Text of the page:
Ann Brazeau has been on a long journey leading her to an inevitable destination: MPN Advocacy and Education International.
Along the way, she has changed the MPN landscape and enriched the resources available to MPN patients and caregivers.
A natural organizer and communications specialist, she grew up in Detroit’s inner city, graduated from Michigan State and headed out to Southern California for a spell before heading back home. It’s here she started a corporate communications consultancy that numbered among its clients a local hospital. She found herself drawn to the plight of cancer patients, mostly prostate and breast cancer, and began serious research into treatment options
About this time, Robert Rosen who had started his MPN Research Foundation, housed in tiny downtown Chicago offices, was looking for help. In 2005 he hired Ann and over the next decade that partnership helped fuel the explosion in MPN awareness and scientific research.
“In the beginning I did pretty much everything that was required” Ann said, “went where the need was, assisting MPN support groups around the country and abroad, fund-raising, organizing and running the educational seminars we were doing at the time.”
The MPNRF decision in 2013 to focus on its core scientific research support work and largely abandon event and education work led to the next step in Ann Brazeau’s long path. By now a central figure in the MPN community and deeply committed to patient welfare, Ann realized she not only had the experience to bring hematologists and patients together at seminars but she loved the work.
Even better, there was a pressing need within the MPN community to expand awareness of MPNs beyond major cities and medical centers. Designated a rare disease with only an estimated 300,000 patients in the US, MPN medical specialists are even rarer. Since Brazeau was already familiar with virtually all the major researchers and MPN specialists, all the ingredients were in place to launch MPN A&E. The business model is to bring local and international hematologists to small and large cities in a one day intensive seminar and low (or free) cost to participants.
“We can only do this because the hematologists responded to the need to get current information on treatment modalities and clinical trials out to patients directly. Along with Dr. Ruben Mesa, Mayo Clinic (Scottsdale) . our Science Advisor, they are our real working partners.”
And that partnership – with help from corporate sponsors funding operations and organizational partners that include most of the major nonprofits supporting blood cancer research – spawned electrifying workshops.
A good example is the upcoming Boston education meeting June 23 featuring, among others, the brilliant MPN researcher/physician Dr. Ann Mullally. In the fall, September 3), MPN A&E will be presenting its second annual Women and MPN Conference in NYC. This event features Robin Roberts, recently cured of a blood cancer, along with Dr. Gail Roboz who headed Robin’s stem cell transplant team.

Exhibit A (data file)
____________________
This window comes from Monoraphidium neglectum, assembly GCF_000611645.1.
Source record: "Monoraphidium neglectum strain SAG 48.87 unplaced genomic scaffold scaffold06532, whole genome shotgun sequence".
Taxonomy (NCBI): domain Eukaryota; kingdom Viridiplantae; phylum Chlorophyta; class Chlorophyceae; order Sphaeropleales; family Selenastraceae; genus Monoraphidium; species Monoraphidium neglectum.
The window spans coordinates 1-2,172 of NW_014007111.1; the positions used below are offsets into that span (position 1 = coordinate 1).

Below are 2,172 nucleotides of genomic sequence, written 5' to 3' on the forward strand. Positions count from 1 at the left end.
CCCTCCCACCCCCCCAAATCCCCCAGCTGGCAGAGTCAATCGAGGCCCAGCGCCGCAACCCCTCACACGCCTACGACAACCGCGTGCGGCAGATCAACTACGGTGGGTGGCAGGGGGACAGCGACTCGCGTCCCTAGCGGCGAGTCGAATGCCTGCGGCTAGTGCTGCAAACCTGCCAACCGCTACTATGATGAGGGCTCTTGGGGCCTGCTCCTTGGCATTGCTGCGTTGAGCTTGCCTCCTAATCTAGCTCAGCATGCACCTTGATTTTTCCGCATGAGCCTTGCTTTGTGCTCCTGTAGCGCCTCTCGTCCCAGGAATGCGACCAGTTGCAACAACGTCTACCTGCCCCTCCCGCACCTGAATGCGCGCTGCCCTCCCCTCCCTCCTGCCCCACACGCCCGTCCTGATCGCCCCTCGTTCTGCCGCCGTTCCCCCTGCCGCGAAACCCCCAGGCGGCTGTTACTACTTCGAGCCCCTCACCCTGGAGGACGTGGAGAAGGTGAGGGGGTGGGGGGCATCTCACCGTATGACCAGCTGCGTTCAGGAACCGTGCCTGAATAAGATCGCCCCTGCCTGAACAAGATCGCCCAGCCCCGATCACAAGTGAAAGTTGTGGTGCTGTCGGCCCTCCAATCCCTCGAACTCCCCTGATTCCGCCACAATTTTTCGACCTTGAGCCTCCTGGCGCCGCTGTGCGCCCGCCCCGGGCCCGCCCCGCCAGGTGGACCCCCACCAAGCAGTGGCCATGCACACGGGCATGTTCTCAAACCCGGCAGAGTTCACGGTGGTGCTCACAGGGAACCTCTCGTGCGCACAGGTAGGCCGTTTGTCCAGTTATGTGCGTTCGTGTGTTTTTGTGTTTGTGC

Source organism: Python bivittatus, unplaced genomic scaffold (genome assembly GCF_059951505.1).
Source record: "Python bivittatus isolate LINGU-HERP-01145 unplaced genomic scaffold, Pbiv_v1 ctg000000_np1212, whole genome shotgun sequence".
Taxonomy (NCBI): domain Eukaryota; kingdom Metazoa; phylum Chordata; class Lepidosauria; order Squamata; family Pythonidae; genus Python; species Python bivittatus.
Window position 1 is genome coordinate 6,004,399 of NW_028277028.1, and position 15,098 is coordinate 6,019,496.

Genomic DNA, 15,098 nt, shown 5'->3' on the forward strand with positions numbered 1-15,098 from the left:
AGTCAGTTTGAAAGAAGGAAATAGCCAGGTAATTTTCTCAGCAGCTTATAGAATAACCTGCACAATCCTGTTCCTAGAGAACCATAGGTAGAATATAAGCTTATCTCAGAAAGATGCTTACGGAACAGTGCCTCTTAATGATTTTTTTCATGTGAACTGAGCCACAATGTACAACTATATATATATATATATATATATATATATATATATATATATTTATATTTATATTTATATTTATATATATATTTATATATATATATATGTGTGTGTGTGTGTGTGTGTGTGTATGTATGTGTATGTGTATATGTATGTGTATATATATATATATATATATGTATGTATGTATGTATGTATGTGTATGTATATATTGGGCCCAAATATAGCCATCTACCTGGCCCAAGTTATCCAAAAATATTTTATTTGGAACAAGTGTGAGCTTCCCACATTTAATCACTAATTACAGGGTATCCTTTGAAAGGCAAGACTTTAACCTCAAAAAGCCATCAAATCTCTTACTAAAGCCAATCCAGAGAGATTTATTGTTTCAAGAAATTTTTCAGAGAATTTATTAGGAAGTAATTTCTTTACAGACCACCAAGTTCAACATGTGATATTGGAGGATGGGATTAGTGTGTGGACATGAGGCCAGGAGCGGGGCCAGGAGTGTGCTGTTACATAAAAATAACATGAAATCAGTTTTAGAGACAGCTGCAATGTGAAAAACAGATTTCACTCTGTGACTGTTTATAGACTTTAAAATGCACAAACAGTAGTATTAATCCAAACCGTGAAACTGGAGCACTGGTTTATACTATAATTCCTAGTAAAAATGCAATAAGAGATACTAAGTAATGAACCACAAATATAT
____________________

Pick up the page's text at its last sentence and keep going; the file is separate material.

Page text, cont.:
Beyond education, Brazeau and her team have been engaged in advocating for MPN patients’ rights. She recently went to Washington, D.C. to petition for extension of Vietnam era veteran benefits for the upsurge of myeloproliferative neoplasms among those exposed to Agent Orange. “Over the last year and a half,” said Brazeau,” I have spent countless hours responding to the requests of Vietnam veterans to advocate on their behalf to get MPNs added to the VA’s ‘presumptive’ list – a list that ‘presumes’ their disease was caused by exposure to Agent Orange. Currently, we have over 400 veterans and keep adding more to our data base. This work is not funded and will continue on a pro bono basis.”
Considering the treatment logjam at VA facilties, the task may be daunting even for a committed campaigner. Congress, in 2014, recognizing the disgraceful VA backlog in treating veterans, authorized the Choice program to give vets the option to select private physicians in case of delay or distance to treatment. Despite expenditures of over $3 billion to date, the system has failed — possibly due to an unrealistic 90 day mandated implementation period — and today 70,000 more veterans are on the treatment waiting list than were recorded prior to Congress’ action. With Vietnam-era vets at or near the Medicare qualification age, some pressure on VA facilities might abate. The battle to extend benefits to Agent Orange injured veterans suffering from MPN, however, is far from over.
Currently Ann Brazeau is increasingly focused on the alarming increase in pediatric MPNs, a rise she attributes both to better screening as well as environmental conditions. Plans are in the works for a 2017 Pediatric MPN event.
Finally, Ann’s long journey is taking her beyond the US orbit as she responds to invitations to mount educational events in Australia, Japan and Europe. That’s a long way for a kid from inner city Detroit.